A tech startup shares its ownership widely as it grows and matures. I think 33-33-34 is a healthy ratio, although many permutations and combinations are possible: 33 to the founders, 33 to the investors in various rounds, and 34 to the team.

Some venture capitalists think their share ought be 40 per cent. Some of them collude with the founders to leave very little for the team. Some of them gobble up even more than 40. I know of one case where the founders had been watered down to around one per cent. That company died soon after.

Round 1 investment is also known as the seed round, or friends and family round. Usually people who have known you a few years put in some money. Venture capitalists are people too. There are all kinds. That includes the bad apples. Vulture capitalists are venture capitalists with bad character. Often times the vulture capitalists have a tendency to water down the early stage investors, and this is with successful companies.

If you are going to give away 33 per cent of the company to investors in various rounds, a good figure for round 1 might be 5. So say you raise 100K in round 1 to give away 5 per cent of the company. It is a good idea to add an anti-dilution clause in there so this 5 per cent stays 5 per cent in all future rounds.

But the anti-dilution clause not used right can backfire. Say you gave away 20 per cent of the company for 50K in round 1 and added an anti-dilution clause to the agreement. You just made it super hard to raise future rounds of money, to attract co-founders. If you gave away 50 per cent for 50K, and added an anti-dilution clause to it, the company is pretty much dead. The person who put in 50K just lost 50K.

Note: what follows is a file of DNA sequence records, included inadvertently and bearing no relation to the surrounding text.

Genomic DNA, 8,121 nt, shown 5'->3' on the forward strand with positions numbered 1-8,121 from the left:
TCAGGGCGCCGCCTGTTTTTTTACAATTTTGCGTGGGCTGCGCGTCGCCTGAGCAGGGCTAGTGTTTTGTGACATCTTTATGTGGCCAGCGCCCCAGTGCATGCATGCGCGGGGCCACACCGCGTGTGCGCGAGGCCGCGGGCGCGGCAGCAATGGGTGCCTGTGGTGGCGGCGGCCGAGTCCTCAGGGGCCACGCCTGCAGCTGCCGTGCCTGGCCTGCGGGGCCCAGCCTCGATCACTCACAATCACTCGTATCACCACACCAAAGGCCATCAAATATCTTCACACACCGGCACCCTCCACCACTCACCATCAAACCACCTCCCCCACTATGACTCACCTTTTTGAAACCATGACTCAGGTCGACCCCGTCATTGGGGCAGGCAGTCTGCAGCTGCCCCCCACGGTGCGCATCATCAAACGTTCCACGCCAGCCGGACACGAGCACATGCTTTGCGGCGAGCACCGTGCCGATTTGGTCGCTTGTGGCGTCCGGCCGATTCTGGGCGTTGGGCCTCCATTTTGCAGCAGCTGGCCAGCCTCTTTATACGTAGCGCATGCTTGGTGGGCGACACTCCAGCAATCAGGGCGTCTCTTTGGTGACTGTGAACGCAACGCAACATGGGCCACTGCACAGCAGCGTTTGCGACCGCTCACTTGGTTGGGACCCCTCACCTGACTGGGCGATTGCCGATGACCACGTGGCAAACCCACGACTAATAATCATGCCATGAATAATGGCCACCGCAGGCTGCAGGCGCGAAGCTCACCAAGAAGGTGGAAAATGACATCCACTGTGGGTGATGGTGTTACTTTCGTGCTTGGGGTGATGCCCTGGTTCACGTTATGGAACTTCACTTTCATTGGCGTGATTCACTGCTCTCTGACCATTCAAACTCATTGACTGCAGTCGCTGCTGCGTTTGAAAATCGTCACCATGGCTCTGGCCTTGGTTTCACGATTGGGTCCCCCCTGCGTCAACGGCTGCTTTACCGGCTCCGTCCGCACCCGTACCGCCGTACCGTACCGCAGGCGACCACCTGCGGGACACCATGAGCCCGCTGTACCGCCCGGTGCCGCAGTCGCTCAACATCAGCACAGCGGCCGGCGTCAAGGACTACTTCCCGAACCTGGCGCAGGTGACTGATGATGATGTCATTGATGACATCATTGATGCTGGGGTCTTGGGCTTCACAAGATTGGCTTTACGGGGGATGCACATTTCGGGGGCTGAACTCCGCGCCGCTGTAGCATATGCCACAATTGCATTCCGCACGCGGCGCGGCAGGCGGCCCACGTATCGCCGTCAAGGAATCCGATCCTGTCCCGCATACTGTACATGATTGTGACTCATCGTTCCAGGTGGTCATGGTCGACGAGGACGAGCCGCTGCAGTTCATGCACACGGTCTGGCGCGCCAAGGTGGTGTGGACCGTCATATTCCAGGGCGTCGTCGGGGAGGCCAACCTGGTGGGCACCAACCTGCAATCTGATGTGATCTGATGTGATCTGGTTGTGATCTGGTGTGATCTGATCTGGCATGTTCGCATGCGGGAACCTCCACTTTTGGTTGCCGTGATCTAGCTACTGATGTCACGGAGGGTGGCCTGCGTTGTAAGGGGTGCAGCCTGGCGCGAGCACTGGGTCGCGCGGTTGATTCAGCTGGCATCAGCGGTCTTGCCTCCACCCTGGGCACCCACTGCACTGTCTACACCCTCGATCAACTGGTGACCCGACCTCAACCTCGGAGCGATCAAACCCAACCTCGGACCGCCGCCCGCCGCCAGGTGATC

I believe Mark Zuckerberg made this mistake starting out. He gave away a huge chunk of his company to his Harvard roommate who put in the first 100K. VCs who came in later had to incorporate a whole new company to dilute away that first guy who made no contribution beyond that first monetary investment. He was an angel investor, not a Co-Founder. Much of the drama in the Facebook movie resulted from this first misstep.

The anti-dilution clause is not the norm right now. Most first round investors might start out with some good sounding number like 20 or even 30. But in future rounds they get diluted to the point they might not make any money.

Another key concept is vesting. If you have a 5% equity, and it is scheduled to vest over five years, and you leave the team after one year, you only walk away with 1% equity. The other 4% goes back to the company. This vesting schedule is for team members, not the investors.

Launching a tech startup is kind of like launching a rocket. The first 100 meters are probably the hardest. Various rounds of fundraising can be compared to various stages of a rocket’s ascent.

A tech startup is a high risk venture. No risk, no gain. You could fail. If you do not raise round 1 money, you will have failed already. You could raise round 1 money and still fail. You could raise round 1 money, do the work, successfully raise round 2 money, and still fail. You could raise round 1, round 2 money, do the work, and still fail. You could raise rounds 1, 2 and 3 and fail. You could do very well for two years, even three years, get a lot of good press, get featured in the New York Times and TechCrunch, and The Kathmandu Post and Vishwa Sandesh and still fail.

My point being fundraising is important, press and hype are important, but ultimately it is about the business fundamentals. Unless you give it the very best shot you can, you will fail, guaranteed. A hundred million dollars is no joke. Heck, a million dollars is no joke. Less than five per cent of the people in America make more than 100K a year.

Fundraising can feel challenging. But once you have money in the bank, team building can be hard. Because ultimately how good you do depends on how good your team is.

There are such huge swathes of the economy that are waiting to be digitized that it still feels like the wild, wild west in the software industry. Big money is waiting to be made.There is a lot of wealth creation in the future. Understanding the ins and outs of equity is necessary to doing well with your startup. Most of the most treasured members of your team will join you for the equity you might give them. It is not salary. Chances are you will pay them below market rate salaries.